FFA veterinary science team to compete at nationals

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FFA veterinary science team to compete at nationals

The veterinary science team practices from 7 a.m. until the bell rings.

The veterinary science team practices from 7 a.m. until the bell rings.

Magan Escamilla

The veterinary science team practices from 7 a.m. until the bell rings.

Magan Escamilla

Magan Escamilla

The veterinary science team practices from 7 a.m. until the bell rings.

Natalie Brink, News Editor

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In the smallest classroom in the school, tucked away in the back of the CTE wing, four students stand over stuffed animals and laminated pictures from the internet and books. They know they will soon compete against teams that have access to high end resources. They know the pressure they are under. They know this is their chance to be national champions.

The FFA veterinary science team will travel to Indianapolis, Ind. tomorrow to compete at the national convention, which will be held Wednesday and Thursday. The team, made up of seniors Camille Barkhuizen and Zach Roush and juniors Madeleine Rawlings and Lauren Stevens, will face off against 49 other state champion teams.

“It’s a really big deal,” Barkhuizen said. “It’s a huge accomplishment for all of us and a huge honor that we made it.”

This year’s team is the first veterinary science team to go to nationals from all of LISD. The Vandegrift team has consistently made it to the state competition for the last three years.

“This will be my first national team, and hopefully I have more in the future,” team adviser Magan Escamilla said. “It is really really rare to make it to nationals, so I’m really, really proud of the program and of these kids.”

KVUE news featured the team on the 5:30 p.m. news broadcast on Oct. 14. The broadcast followed the team as they practiced some of the practicum they will be expected to know.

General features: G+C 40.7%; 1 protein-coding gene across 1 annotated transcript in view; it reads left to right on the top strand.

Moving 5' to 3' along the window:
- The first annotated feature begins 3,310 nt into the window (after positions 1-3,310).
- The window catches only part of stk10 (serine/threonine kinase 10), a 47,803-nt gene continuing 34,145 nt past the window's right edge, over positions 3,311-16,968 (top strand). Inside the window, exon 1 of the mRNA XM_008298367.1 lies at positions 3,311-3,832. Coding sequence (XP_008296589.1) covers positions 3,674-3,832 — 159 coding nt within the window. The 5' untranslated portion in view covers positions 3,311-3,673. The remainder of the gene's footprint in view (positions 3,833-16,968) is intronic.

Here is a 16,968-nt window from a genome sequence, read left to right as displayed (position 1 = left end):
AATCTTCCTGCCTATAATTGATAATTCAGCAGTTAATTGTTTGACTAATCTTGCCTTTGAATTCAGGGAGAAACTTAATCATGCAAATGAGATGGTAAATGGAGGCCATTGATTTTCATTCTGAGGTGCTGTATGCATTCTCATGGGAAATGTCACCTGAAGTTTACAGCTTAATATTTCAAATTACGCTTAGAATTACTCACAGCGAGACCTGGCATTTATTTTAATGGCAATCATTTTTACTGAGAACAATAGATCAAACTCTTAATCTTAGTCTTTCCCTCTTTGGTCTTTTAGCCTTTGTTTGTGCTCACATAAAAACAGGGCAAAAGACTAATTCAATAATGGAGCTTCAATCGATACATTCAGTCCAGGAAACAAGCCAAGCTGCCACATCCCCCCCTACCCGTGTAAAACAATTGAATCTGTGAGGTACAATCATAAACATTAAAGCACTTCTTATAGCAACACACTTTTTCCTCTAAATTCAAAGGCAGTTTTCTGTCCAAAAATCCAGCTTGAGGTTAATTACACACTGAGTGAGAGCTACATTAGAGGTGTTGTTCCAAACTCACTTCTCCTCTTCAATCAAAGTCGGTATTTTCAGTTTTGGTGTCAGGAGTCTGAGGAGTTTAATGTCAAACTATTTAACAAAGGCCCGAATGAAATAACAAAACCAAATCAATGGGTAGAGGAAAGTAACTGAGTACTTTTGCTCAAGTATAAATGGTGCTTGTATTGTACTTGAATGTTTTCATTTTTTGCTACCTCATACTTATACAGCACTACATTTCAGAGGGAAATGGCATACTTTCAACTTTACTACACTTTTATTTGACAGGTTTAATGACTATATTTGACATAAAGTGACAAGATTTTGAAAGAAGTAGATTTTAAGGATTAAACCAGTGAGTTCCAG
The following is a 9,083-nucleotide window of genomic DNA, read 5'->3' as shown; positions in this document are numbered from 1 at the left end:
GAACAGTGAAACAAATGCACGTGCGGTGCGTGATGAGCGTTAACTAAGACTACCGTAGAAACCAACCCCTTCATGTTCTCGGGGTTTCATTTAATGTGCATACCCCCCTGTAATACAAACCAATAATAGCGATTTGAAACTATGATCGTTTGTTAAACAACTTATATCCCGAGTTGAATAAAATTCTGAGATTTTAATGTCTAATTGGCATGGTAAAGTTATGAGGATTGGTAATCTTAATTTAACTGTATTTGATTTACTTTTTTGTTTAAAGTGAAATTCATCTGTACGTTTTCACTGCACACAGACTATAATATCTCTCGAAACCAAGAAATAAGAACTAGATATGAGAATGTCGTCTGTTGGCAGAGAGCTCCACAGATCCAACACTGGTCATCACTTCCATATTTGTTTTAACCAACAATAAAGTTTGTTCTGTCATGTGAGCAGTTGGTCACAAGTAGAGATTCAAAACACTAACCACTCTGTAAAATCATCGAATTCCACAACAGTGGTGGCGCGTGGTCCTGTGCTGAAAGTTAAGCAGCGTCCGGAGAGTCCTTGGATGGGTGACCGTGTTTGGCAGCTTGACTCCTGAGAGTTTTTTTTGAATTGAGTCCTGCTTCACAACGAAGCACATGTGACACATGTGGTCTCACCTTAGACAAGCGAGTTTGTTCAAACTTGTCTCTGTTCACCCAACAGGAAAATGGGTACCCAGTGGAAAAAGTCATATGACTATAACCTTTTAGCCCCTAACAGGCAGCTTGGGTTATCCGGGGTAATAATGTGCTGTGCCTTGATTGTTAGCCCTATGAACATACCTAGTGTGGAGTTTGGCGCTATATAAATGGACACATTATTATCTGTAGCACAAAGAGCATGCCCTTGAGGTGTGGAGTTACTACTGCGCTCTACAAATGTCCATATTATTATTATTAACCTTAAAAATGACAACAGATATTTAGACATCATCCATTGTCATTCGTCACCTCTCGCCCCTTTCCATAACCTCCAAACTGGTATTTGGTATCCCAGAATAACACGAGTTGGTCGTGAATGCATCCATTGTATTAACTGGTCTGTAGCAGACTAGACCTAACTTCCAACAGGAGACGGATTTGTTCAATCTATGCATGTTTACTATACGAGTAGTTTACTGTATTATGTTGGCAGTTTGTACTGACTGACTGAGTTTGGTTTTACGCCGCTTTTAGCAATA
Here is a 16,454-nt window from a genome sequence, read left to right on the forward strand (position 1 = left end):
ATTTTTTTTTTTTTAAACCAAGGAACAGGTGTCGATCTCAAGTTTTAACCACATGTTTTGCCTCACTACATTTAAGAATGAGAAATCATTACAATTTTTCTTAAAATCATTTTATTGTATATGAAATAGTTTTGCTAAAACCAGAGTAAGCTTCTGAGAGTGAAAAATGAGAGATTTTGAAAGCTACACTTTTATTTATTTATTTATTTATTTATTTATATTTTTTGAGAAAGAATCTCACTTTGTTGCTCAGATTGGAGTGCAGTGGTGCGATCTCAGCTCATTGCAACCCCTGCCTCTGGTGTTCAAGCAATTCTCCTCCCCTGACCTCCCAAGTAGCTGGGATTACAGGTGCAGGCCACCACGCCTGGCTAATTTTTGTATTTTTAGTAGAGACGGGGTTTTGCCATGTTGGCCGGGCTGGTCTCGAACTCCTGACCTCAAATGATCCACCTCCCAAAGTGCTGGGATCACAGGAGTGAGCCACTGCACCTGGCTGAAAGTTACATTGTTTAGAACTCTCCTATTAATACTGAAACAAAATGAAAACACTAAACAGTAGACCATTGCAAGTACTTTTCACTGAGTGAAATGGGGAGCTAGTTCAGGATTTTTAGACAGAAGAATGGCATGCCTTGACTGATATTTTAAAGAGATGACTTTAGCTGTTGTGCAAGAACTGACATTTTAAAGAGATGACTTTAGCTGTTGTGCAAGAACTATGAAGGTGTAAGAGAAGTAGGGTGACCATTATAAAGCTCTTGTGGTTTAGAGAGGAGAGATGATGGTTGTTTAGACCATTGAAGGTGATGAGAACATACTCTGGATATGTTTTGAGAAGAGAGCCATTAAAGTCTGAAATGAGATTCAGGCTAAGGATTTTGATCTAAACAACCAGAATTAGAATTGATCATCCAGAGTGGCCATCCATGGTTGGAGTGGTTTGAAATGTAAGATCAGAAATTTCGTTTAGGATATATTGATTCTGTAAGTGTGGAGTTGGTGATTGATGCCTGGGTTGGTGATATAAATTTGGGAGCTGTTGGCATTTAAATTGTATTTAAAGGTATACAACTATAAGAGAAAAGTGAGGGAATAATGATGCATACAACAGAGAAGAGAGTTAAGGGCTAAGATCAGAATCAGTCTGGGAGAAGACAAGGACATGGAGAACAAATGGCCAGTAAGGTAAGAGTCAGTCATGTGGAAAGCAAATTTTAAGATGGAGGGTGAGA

“It was cool,” Escamilla said. “I feel like a lot of people don’t know about FFA. It hurts when people don’t know that we’re here in the back of the school because it’s really a lot larger than people realize.”

The team had to place first out of 1,600 teams at the state competition at the end of April to make it to nationals. The national competition, unlike state, will include a writing portion and a group oral presentation.

“I’m really excited to go to nationals,” Stevens said, “but I’m also really nervous because it’s a completely different competition than we’re used to, and there’s a lot of really good teams that are going.”

To prepare for the more challenging events at nationals, the team reviewed topics like how the opioid crisis affects pet care and the fear free model of veterinary practice. They also have to memorize 32 practicums, instead the four they had to memorize for the state competition. Usually, they practiced two to three times a week from 7 a.m. up until the bell.

“It takes a lot more studying and work than most people think it would,” Stevens said. “You have to dedicate your time to it and want to be there and want to study and want to go to competitions.”

After the team competes at nationals, they will never have the chance to compete in veterinary science again because in the eyes of FFA, they have shown mastery of the skill by becoming state champions

“I ask a lot of them,” Escamilla said. “I have high expectations because I know their potential, and I know that they can do it. To see them meet my expectations and exceed that, that means a lot to me.”

The team will get to attend a private Garth Brooks concert after a day of competition Wednesday. Members said it would be a good time to relax, but their main focus is on winning.

“To place at nationals would be amazing,” Barkhuizen said. “It would be a huge honor in that we made Texas proud. It would be awesome to be able to show what we’re doing is worth something and that what we’re doing is paying off.”

Read about how the team got to nationals: Veterinary science team makes nationals

Read about the team placing at nationals: FFA veterinary science team places eighth at nationals

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